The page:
Often we get in our own way when trying to influence. In Influencing Up, authors Allan Cohen and David Bradford we have to overcome these barriers:
First, the impact of large power differentials. Obviously, the greater the power differential between you and the powerful person, the more difficult influence becomes.
Unfortunately, this kind of large power gap tends to produce dysfunctional behavior for people on both sides of the equation. Relatively high-power people tend to overvalue their own contributions and undervalue others’, whereas those with less authority tend to overestimate higher-level individuals’ power and underestimate their own.Second, becoming a partner with high-powered people. Partner does not necessarily mean equals. It’s a matter of “joining with” not just “reporting to” and taking responsibility for developing the partnership. To do that you need a clear understanding of your boss’s world.
Characteristics of this partnership are:
You need to carefully examine the interests, power, knowledge, and agendas of every relevant individual, group, or organizational stakeholder—and determine who influences others. Although you might not be able to sway a powerful person, he or she might respond to someone else’s argument. Who has those connections? This complete analysis is critical for selling ideas or proposals, gaining backing for projects, neutralizing resistance, or otherwise making a difference.Building on the model they first presented in their book Influence Without Authority, Cohen and Bradford deal with challenges of power differentials and partnering and how to overcome them in a step-by-step, straightforward way.
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What’s Wrong with Leadership Training Today?The End of Leadership, “coupled with our feeling entitled and being emboldened, saps their authority, which then drains their power and influence.”
Commenting on the 2011 budget-ceiling talks she finds that Barack Obama’s followers are “more disposed to resist him than to support him….No one was able to lead…and no one was willing to follow.” Perhaps no one was able to lead because no one was willing to follow.
Leading in America is now more difficult than ever “not only because we have too many bad leaders, but because we have too many bad followers.” Kellerman cites lack of involvement as the culprit, but it goes further than that. We have never been taught how to support a leader in the right way. Followership is as important a skill as leadership.
Kellerman notes that the contract—you lead, I’ll follow—between leaders and followers has been undermined “because of the information to which followers now have access, too many leaders are judged by too many followers to be unethical or incompetent or both.” Familiarity with our leaders had bred contempt. Technology has changed the social landscape providing us with so much more information. But it has, I would argue, informed us more broadly, but for the most part, not more deeply—if we even had the time or the inclination to go more deeply. I would also suggest that we are not, at times, very good judges. We lack facts and context much of the time. What frames our judgments are often selfish concerns—just like our leaders. And too, we rarely judge others in the manner that we would like to be judged.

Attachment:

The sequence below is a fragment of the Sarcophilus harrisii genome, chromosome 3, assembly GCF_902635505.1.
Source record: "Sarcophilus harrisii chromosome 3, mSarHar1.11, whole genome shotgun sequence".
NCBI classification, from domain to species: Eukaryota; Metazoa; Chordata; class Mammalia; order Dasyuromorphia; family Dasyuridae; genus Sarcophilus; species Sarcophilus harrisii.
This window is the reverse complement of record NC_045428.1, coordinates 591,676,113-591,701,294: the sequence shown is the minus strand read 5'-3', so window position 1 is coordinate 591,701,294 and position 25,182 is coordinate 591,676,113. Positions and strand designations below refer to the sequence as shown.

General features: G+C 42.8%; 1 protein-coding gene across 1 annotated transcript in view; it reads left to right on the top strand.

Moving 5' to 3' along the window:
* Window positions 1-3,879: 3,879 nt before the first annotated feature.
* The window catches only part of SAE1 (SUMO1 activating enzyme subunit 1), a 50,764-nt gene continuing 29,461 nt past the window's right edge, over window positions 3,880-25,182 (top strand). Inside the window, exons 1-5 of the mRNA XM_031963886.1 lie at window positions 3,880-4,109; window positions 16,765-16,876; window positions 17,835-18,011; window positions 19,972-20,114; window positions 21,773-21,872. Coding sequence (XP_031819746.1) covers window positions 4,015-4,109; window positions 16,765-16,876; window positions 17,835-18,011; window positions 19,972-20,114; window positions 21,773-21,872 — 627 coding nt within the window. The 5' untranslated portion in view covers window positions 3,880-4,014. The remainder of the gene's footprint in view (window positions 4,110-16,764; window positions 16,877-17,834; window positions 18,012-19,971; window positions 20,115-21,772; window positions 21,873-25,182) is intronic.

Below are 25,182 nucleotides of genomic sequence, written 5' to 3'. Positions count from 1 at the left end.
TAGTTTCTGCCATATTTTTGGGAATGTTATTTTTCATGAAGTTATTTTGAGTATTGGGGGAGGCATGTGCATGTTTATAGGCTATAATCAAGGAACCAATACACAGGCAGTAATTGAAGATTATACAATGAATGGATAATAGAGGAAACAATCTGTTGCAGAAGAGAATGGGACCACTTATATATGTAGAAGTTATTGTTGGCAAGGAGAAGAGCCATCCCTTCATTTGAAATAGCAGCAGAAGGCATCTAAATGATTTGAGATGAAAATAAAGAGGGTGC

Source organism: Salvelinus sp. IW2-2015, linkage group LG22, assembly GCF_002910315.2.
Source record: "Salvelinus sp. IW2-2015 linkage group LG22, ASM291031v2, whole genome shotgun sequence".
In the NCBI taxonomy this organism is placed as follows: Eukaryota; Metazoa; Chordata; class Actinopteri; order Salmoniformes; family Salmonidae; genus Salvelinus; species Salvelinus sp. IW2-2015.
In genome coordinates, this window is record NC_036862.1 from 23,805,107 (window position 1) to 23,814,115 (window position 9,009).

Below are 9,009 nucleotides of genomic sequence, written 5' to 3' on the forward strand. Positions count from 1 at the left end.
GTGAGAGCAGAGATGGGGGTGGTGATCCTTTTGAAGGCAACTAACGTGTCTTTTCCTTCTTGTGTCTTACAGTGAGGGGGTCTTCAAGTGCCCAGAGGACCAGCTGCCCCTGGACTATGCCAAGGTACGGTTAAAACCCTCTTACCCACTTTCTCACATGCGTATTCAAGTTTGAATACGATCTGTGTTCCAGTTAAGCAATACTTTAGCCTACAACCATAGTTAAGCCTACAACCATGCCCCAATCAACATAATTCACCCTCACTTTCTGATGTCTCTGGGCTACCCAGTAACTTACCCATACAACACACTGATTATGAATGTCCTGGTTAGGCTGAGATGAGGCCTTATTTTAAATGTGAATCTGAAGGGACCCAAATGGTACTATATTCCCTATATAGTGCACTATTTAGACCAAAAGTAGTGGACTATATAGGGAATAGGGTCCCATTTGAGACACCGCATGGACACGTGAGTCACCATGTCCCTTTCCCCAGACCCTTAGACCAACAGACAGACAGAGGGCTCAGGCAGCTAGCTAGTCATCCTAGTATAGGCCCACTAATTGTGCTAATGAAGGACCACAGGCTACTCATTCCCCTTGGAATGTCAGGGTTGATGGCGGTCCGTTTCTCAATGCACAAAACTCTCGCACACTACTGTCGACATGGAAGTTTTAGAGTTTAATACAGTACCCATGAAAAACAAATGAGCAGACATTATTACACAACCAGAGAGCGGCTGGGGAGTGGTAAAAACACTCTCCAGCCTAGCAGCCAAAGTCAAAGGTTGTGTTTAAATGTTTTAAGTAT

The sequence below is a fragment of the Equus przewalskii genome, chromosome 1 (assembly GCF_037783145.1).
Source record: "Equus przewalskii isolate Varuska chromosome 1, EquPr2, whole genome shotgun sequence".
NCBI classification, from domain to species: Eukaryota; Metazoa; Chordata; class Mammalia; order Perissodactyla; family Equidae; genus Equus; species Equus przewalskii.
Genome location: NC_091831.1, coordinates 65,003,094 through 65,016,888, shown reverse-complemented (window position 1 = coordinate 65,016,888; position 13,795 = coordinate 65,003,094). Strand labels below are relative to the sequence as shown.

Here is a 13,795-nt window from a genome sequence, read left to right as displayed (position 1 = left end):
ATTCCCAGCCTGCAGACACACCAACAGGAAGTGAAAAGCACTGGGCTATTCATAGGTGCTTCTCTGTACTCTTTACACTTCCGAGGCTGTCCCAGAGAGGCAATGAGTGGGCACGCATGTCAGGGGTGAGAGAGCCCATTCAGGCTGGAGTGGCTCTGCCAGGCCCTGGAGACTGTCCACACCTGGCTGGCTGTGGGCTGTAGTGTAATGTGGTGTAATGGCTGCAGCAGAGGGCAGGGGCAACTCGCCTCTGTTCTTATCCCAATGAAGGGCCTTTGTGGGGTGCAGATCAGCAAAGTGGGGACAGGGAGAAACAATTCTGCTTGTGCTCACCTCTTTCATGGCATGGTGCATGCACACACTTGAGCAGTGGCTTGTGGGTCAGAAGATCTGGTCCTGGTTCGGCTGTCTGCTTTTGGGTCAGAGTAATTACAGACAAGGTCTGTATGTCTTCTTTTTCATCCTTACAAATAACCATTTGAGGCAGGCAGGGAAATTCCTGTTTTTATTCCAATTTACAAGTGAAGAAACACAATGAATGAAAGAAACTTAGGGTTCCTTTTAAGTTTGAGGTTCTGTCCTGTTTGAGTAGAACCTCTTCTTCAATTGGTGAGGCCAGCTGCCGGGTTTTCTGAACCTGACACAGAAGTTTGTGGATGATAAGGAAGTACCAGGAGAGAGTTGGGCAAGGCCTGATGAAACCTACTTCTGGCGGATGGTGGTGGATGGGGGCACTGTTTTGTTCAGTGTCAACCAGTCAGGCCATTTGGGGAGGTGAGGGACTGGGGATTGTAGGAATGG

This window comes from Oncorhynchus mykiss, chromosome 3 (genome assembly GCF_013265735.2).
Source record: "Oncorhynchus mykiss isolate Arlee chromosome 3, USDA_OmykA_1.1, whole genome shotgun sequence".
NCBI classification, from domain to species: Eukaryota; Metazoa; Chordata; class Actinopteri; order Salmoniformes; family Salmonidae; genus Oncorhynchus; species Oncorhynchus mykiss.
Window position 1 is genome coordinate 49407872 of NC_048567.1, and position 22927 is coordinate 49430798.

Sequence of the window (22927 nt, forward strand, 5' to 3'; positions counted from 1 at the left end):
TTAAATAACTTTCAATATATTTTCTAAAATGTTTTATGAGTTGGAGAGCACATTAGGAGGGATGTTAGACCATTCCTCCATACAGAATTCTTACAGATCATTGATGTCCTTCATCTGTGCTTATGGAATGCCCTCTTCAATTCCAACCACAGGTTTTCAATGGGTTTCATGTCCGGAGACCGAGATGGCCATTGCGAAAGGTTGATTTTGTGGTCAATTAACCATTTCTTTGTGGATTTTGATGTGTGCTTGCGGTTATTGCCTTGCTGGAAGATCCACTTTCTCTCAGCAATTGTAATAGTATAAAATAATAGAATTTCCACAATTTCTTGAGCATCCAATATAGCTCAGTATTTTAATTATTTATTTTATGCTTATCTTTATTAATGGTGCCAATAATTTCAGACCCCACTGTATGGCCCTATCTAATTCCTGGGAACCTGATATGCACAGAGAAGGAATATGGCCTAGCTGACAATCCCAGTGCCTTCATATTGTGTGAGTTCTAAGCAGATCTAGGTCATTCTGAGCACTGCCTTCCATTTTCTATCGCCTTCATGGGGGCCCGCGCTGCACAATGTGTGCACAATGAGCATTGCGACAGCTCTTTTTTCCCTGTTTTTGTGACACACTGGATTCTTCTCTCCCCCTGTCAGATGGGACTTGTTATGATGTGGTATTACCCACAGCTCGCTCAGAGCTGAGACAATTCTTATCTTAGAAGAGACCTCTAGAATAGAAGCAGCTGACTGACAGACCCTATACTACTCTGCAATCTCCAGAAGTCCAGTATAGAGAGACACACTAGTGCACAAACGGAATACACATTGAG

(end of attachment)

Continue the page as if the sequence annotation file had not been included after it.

The End of Leadership offers a report on the state of leadership and followership today. Kellerman has surveyed the history of leadership to pinpoint a trend—the diminishing power and influence of leaders and people in authority and the increase of power and influence of ordinary people—followers. In recent years, communications technology has played a large part. “The effect on leaders is to diminish them. The more we know about how leaders and managers manage, the more they tend to shrink.”
The contract between leader and follower has changed. The assumptions on which it was based has changed because first, “the old justifications for having power, authority, and influence are no longer so persuasive and second, because people in the present think of themselves are more important, more entitled than did people in the past.”
Kurt Anderson asked in New York magazine, Is Democracy Killing Democracy? He writes: So now we have a country absolutely teeming with irregular passions and artful misrepresentations, whipped up to an unprecedented pitch and volume by the fundamentally new means of 24/7 cable and the hyperdemocratic web. [There is ] the misapprehension that democratic governing is supposed to be the same as democratic discourse, that elected officials are virtuous to the extent that they too default to unbudging, sky-is-falling recalcitrance and refusal. And the elected officials, as never before, are indulging that populist fantasy. Just as the founders feared, American democracy has gotten way too democratic.
I wonder if we have—in our radical shift to the entitlement of followers and the bad leadership that encourages it—sowed the seeds for an overcorrection in the other direction. Perhaps we will find ourselves welcoming a society governed by extremely self-deferential leaders to sort it out. History shows us that when societies get to the point that they can’t properly govern themselves, they don’t get more disciplined and make the necessary corrections, they instead get behind anyone that will make all the “bad” go away—usually with negative consequences.
Because we have been able to “do” leadership in a way that has been less respectful of the follower and get away with it, doesn’t mean we were doing it right. While old methods of leadership are not tolerated at the present time, it doesn’t mean leadership itself has changed. The “right” way of leading people has never changed; our approach to leading people just swings back and forth from ditch to ditch. History shows us that we rarely get it “right.”
Kellerman observes that in the world in which we actually live, “leaders tend to put self-interest ahead of the public interest.” How true.